This one sports an “expandable rear pocket” for more gear or a “Drinks bladder” but that makes wearing a back pack when guiding dreadfully uncomfortable, the zips dig into my already troublesome spine, and it gets as hot as Hades on a warm day. One can no longer reach the net, particularly in extremis when actually landing a fish and it simply won’t fold up to be put into the bag which I always used to do on the walk out.

Actually the darn thing may looks sexy as hell in the car park, to the uninitiated it may well label me as a serious player, but actually it can’t have been designed by anyone who actually fishes.. When you are on the water with a breeze into your face the tippet material catches any one of the gazillion little toggles or finds its way behind the zips. One can barely see one’s feet when wading for the overhang of the front pockets, and if you actually did fill all of those you would be unable to walk more than a few hundred yards up a moderate incline without requiring CPR. Getting the darned thing over your shoulders is more like some Olympian “Clean and Jerk” than actual dressing.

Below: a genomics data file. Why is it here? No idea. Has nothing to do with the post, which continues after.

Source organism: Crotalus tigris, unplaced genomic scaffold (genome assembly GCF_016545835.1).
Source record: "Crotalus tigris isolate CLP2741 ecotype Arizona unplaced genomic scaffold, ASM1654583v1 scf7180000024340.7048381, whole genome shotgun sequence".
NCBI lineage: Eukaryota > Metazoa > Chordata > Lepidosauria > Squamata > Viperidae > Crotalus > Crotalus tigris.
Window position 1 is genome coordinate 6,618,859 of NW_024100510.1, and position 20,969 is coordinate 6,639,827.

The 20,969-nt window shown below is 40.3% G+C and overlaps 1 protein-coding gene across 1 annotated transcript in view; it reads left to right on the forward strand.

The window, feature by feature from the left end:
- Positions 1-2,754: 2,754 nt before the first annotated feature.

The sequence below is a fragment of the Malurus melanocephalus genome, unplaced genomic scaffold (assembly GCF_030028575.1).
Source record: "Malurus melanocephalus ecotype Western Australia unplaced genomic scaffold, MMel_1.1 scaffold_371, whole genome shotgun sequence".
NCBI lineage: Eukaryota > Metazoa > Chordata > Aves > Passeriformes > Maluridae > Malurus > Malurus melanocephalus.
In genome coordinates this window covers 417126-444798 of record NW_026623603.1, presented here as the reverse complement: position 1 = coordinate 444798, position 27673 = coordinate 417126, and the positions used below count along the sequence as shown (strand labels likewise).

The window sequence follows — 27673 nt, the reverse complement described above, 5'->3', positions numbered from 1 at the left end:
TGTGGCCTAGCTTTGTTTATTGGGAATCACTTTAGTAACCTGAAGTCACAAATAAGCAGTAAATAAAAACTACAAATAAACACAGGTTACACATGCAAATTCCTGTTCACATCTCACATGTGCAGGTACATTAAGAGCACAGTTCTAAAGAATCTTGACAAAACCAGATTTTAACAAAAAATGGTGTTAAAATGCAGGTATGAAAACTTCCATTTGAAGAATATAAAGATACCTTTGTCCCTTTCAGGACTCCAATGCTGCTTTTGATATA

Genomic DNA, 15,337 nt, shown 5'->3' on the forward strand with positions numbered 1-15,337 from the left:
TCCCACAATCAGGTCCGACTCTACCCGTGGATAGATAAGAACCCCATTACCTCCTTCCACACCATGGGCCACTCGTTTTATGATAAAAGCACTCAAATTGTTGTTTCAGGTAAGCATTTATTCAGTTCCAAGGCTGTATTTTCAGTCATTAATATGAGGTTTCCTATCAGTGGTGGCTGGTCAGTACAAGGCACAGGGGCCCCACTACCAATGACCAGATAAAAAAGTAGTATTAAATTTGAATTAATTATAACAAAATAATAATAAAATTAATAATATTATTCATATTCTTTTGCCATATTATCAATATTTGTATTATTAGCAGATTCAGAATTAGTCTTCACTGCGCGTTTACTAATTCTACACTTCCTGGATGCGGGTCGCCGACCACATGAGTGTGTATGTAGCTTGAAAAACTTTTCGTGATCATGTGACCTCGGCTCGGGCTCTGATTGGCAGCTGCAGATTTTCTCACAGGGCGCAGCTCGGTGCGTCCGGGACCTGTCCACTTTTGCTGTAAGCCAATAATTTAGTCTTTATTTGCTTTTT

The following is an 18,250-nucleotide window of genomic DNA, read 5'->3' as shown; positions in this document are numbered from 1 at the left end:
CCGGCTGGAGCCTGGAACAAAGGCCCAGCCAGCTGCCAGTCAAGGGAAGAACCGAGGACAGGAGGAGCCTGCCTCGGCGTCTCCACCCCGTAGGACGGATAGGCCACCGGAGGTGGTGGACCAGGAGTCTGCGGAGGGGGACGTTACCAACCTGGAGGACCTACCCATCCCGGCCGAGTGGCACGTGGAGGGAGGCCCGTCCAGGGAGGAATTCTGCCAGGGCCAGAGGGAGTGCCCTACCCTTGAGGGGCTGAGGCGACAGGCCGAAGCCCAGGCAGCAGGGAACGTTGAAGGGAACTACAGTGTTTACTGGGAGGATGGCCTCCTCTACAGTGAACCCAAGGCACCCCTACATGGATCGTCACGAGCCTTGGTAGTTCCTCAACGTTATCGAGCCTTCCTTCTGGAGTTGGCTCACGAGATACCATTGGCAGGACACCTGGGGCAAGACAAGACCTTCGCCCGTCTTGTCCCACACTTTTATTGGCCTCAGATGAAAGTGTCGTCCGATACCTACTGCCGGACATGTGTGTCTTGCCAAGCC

My mother used to tell me that you “act in haste and repent at leisure” and I did buy this vest in something of a hurry, it was an ill-conceived purchase and I am ruing it more with each outing.  Funds don’t allow for a replacement just yet, but I have at least finally taken the razor blade to the darned thing and removed some fifteen, tippet catching, wind waving, jiggling and jangling tags from the zips as well as a couple of totally ineffectual and annoyingly troublesome “spring type zingers”, which seemed to serve no functional purpose other than to catch in everything from the fly line to mesh of the net.The surgery will solve a few of the problems and if I sort out the fly boxes further I may be able to reduce the bulk a little, but much of that is inherent in the design.


Truth be told, I miss my old vest, it was comfortably worn in, faded by the sun and smelled slightly of damp fish. I knew where everything was and it was sufficiently spacious to hold all that I needed without being so over endowed with additional recesses that one felt compelled to carry more.